Ann Joslin Williams '80, '90G remembers well her father's reaction when she began to write about their shared northern New Hampshire landscape, a place he had memorialized in his novels as the town of Leah, N.H., and Cascom Mountain. "He said, 'I think you really have something here,' meaning a world which was my own and valuable," Williams says. "He helped me realize what I had to work with, and what I knew about that landscape and those people."
While many writers might find following in footsteps as large as Thomas Williams' daunting—among other honors, the UNH creative writing professor received the National Book Award in 1975 for The Hair of Harold Roux—for Ann it was the most natural thing in the world. Indeed, her literary career has followed much the same trajectory as her father's, taking her from UNH to the famed Writers' Workshop at the University of Iowa and ultimately back to UNH to teach. In June, she published her first novel, Down From Cascom Mountain, a story of love and grief that views the familiar milieu of Leah and Cascom Mountain through a different lens.
Williams took several of her father's classes incognito. As a teacher, he challenged her to look deeply into a story to understand what it was really about, she recalls. He also was a stickler for the technical aspects of writing. "He really impressed upon me the importance of clean, clear sentences," she recalls. "How could readers care about a world if they were distracted by technical mistakes?" Three decades later, teaching undergraduate fiction and M.F.A. writing courses in the same department where her father taught for 32 years, Williams passes on to her students the lessons that flowed from her father's pen—and a few of her own.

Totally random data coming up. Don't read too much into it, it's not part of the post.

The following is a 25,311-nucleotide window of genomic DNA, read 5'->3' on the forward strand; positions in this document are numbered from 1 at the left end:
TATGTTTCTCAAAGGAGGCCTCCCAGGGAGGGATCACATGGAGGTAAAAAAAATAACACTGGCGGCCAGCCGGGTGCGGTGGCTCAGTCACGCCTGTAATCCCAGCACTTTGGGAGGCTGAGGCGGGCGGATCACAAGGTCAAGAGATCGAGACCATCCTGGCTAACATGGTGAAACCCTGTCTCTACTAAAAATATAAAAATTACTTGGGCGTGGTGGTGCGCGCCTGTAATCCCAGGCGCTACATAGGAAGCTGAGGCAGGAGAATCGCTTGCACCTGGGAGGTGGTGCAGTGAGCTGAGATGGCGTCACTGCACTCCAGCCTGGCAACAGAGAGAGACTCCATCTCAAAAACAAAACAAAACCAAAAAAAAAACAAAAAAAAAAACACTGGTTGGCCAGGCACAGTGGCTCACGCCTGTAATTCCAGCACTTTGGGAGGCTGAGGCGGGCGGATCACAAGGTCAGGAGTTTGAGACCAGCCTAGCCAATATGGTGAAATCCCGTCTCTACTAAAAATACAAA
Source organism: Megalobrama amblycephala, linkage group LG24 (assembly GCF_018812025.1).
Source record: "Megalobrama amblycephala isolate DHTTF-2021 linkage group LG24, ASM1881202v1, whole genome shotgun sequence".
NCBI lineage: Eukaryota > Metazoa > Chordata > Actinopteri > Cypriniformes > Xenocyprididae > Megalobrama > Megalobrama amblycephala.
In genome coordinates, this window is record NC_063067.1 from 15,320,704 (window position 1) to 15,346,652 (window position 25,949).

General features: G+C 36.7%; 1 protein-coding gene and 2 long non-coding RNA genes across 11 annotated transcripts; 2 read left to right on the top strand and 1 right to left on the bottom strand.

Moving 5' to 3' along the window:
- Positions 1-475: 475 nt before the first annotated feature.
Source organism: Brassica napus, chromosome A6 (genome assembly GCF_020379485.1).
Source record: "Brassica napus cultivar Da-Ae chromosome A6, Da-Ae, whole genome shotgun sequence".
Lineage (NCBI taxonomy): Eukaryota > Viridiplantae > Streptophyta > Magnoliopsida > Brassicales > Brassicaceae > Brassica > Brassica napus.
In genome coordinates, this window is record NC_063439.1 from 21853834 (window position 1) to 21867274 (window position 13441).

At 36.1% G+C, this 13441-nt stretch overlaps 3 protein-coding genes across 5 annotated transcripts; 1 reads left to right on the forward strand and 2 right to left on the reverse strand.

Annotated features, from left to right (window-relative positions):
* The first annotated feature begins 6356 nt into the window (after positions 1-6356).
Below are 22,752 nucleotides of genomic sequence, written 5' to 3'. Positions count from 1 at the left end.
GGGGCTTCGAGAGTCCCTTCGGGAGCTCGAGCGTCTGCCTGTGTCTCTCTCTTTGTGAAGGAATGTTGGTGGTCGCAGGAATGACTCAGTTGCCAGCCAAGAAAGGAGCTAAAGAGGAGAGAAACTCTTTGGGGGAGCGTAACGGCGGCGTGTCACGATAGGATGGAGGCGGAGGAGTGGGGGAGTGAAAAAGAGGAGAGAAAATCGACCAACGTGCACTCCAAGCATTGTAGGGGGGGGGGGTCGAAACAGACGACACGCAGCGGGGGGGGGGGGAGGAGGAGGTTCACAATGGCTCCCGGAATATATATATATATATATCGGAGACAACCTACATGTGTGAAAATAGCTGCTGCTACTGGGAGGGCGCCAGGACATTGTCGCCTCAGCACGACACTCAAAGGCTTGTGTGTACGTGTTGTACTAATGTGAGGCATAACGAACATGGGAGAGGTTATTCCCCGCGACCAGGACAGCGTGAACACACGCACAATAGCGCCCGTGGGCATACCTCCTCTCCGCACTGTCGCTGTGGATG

Sadly, Tom Williams did not live to enjoy his daughter's burgeoning success: he died of lung cancer in 1990, a number of years before Ann made her own literary mark (in addition to Down From Cascom Mountain, she published an award-winning collection of linked stories, The Woman in the Woods, in 2007). Williams believes her father would be pleased with the way she has taken not just Cascom Mountain and Leah, but also the Williams literary name and made it her own. With the publication of her novel, it is now Williams' career that is giving her father's a boost: her publisher, Bloomsbury USA, has reissued The Hair of Harold Roux to coincide with her novel's release.
Williams couldn't be happier to see history come full circle. "I've always wanted to get my dad's books back in print," she says. In doing so now, she brings her father's fictional world to a new generation, a readership who will view Cascom Mountain not as his or hers, but as theirs.Return to UNH Magazine Campus Currents